BharatPe board acted quickly, cofounder Nakrani says on PwC report


Bengaluru: BharatPe cofounder Shashvat Nakrani on Monday claimed that the company board “acted quickly and decisively to uphold good corporate governance”, referring to an audit undertaken by PricewaterhouseCoopers (PwC) that was tabled before the board on March 1.

“While the content of the enquiry report is confidential and as a board member, I am not at liberty to disclose its findings, I am proud of the fact that our board acted quickly and decisively to uphold good corporate governance,” he said in an internal memo to employees.

“What is important to note is that this is an aberration and not the norm,” Nakrani said about the recent controversy around his fellow cofounder and former BharatPe managing director Ashneer Grover.

“Ashneer sent in his resignation late night on March 1, 2022 to the board, minutes after receiving the agenda of the board meeting on the findings of the PwC report,” Nakrani alleged in the note. “Sadly, he (Grover) has also gone ahead and tried to create a false narrative about the company that we have built together with the right spirit.”

This is one of the first times Nakrani has directly spoken about the controversy that has plagued BharatPe since the start of the year.

In February, he had issued a statement backing BharatPe chief executive Suhail Sameer’s presence on the board, after Grover asked for Sameer’s ouster, indicating his allegiance on the matter.

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“It’s time now to stop rumours and innuendoes from distracting us and go back to building,” he wrote in the internal note.

Going forward, the management would focus on the company’s “culture”, Nakrani wrote. “The most critical is our ‘culture’ and that’s ‘us’. I promise you that we will make BharatPe not only the best place to work in India but also the place where all of us belong.”

Mired in Controversy

Grover had resigned from the fintech startup and its board on March 1, alleging that he has been “vilified” and treated in the “most disrespectful manner”.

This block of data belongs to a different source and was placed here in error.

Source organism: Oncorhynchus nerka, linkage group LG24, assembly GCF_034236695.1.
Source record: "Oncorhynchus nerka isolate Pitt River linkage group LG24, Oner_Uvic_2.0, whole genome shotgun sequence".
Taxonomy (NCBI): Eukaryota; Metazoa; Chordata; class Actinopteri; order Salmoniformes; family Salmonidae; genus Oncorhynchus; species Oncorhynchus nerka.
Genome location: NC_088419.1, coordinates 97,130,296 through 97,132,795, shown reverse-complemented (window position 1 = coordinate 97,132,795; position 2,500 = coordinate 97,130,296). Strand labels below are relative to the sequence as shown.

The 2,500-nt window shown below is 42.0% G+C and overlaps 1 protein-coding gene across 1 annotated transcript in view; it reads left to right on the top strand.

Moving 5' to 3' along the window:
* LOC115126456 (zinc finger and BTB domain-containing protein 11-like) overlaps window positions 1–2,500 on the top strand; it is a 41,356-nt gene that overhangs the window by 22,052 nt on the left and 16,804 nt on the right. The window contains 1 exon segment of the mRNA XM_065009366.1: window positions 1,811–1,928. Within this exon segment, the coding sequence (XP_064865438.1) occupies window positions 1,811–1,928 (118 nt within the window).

Hours later, BharatPe issued a statement claiming that Grover resigned as the managing director and board director minutes after receiving the agenda for an upcoming board meeting at which the PwC report would be tabled. The company said it “reserves the right to take action based on the report’s findings”.

However, in an interview with ET on March 1, Grover claimed he had been preparing his resignation letter for three days, and that BharatPe’s board has pre-empted his move to resign from the company.

On March 2, in a strongly worded statement, BharatPe said it took strong objection to Grover’s “lies” and alleged that he and his family had “engaged in extensive misappropriation of company funds”.

“The Grover family and relatives engaged in extensive misappropriation of company funds, including, but not limited to, creating fake vendors through which they siphoned money away from the company’s account and grossly abused company expense accounts to enrich themselves and fund their lavish lifestyles,” the note alleged.

ET also reported on March 2, citing sources, that BharatPe was looking to claw back Grover’s restricted shares. He did not seek approval from the company board for his resignation, allowing BharatPe to trigger the company’s Articles of Association (AOA). According to BharatPe’s AOA, if a founder terminates his employment without the consent of the board, the company will buy back the shares for less than the fair market value.

In his interaction with ET, Grover had also attacked Nakrani, calling him and Sameer “spineless” and questioning their abilities.

“See, when people are spineless, you bend in the direction that the wind is blowing… Not a single penny has ever been raised by Shashvat (Nakrani) or Suhail. They don’t even have the ability,” Grover alleged.

Shareholding Mess

ET had on March 5 reported, citing sources, that another battle might be on the cards over the fintech’s original founder Bhavik Koladiya’s stake in the firm, with Grover’s 8.5% stake in the company also including Koladiya’s share.

Koladiya, who became a consultant during the early days of BharatPe – a company that he started – following his conviction in the US in a credit card fraud, is said to have split his holding in the company between the other two cofounders, Grover and Nakrani.

ET also reported on Monday that BharatPe’s shareholders would most likely have to sort out the issue with no intervention from the company’s board.


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